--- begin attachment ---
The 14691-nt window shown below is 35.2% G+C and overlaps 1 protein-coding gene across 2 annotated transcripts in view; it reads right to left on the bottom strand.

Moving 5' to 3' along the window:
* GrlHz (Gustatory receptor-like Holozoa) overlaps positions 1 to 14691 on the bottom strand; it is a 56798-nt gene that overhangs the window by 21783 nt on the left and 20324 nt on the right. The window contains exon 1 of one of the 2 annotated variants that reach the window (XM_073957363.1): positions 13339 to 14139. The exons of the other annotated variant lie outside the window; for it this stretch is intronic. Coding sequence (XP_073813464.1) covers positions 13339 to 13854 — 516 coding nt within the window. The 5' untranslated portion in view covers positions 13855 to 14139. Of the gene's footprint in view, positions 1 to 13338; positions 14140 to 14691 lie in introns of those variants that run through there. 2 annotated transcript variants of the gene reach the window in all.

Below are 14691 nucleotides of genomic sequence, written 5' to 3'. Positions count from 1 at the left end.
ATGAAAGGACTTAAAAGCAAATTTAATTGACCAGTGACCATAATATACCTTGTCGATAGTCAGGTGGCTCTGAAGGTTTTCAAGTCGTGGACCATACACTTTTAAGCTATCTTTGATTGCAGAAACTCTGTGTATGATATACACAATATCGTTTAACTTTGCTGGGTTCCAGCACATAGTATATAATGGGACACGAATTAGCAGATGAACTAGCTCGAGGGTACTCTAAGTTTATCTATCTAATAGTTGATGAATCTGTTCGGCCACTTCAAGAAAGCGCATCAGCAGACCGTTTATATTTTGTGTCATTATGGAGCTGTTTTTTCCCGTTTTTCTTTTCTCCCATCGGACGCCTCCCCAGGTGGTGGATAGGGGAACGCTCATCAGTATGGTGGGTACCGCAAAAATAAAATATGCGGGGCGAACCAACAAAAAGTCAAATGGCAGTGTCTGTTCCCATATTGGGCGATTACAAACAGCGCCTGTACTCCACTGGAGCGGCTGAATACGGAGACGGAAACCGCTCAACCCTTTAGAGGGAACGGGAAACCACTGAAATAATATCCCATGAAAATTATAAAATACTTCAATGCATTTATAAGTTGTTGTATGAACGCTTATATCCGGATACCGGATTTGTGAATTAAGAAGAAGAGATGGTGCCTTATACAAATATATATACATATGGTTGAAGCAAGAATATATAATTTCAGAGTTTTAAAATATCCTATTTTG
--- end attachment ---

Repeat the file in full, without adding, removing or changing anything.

The 14691-nt window shown below is 35.2% G+C and overlaps 1 protein-coding gene across 2 annotated transcripts in view; it reads right to left on the bottom strand.

Moving 5' to 3' along the window:
* GrlHz (Gustatory receptor-like Holozoa) overlaps positions 1 to 14691 on the bottom strand; it is a 56798-nt gene that overhangs the window by 21783 nt on the left and 20324 nt on the right. The window contains exon 1 of one of the 2 annotated variants that reach the window (XM_073957363.1): positions 13339 to 14139. The exons of the other annotated variant lie outside the window; for it this stretch is intronic. Coding sequence (XP_073813464.1) covers positions 13339 to 13854 — 516 coding nt within the window. The 5' untranslated portion in view covers positions 13855 to 14139. Of the gene's footprint in view, positions 1 to 13338; positions 14140 to 14691 lie in introns of those variants that run through there. 2 annotated transcript variants of the gene reach the window in all.

Below are 14691 nucleotides of genomic sequence, written 5' to 3'. Positions count from 1 at the left end.
ATGAAAGGACTTAAAAGCAAATTTAATTGACCAGTGACCATAATATACCTTGTCGATAGTCAGGTGGCTCTGAAGGTTTTCAAGTCGTGGACCATACACTTTTAAGCTATCTTTGATTGCAGAAACTCTGTGTATGATATACACAATATCGTTTAACTTTGCTGGGTTCCAGCACATAGTATATAATGGGACACGAATTAGCAGATGAACTAGCTCGAGGGTACTCTAAGTTTATCTATCTAATAGTTGATGAATCTGTTCGGCCACTTCAAGAAAGCGCATCAGCAGACCGTTTATATTTTGTGTCATTATGGAGCTGTTTTTTCCCGTTTTTCTTTTCTCCCATCGGACGCCTCCCCAGGTGGTGGATAGGGGAACGCTCATCAGTATGGTGGGTACCGCAAAAATAAAATATGCGGGGCGAACCAACAAAAAGTCAAATGGCAGTGTCTGTTCCCATATTGGGCGATTACAAACAGCGCCTGTACTCCACTGGAGCGGCTGAATACGGAGACGGAAACCGCTCAACCCTTTAGAGGGAACGGGAAACCACTGAAATAATATCCCATGAAAATTATAAAATACTTCAATGCATTTATAAGTTGTTGTATGAACGCTTATATCCGGATACCGGATTTGTGAATTAAGAAGAAGAGATGGTGCCTTATACAAATATATATACATATGGTTGAAGCAAGAATATATAATTTCAGAGTTTTAAAATATCCTATTTTG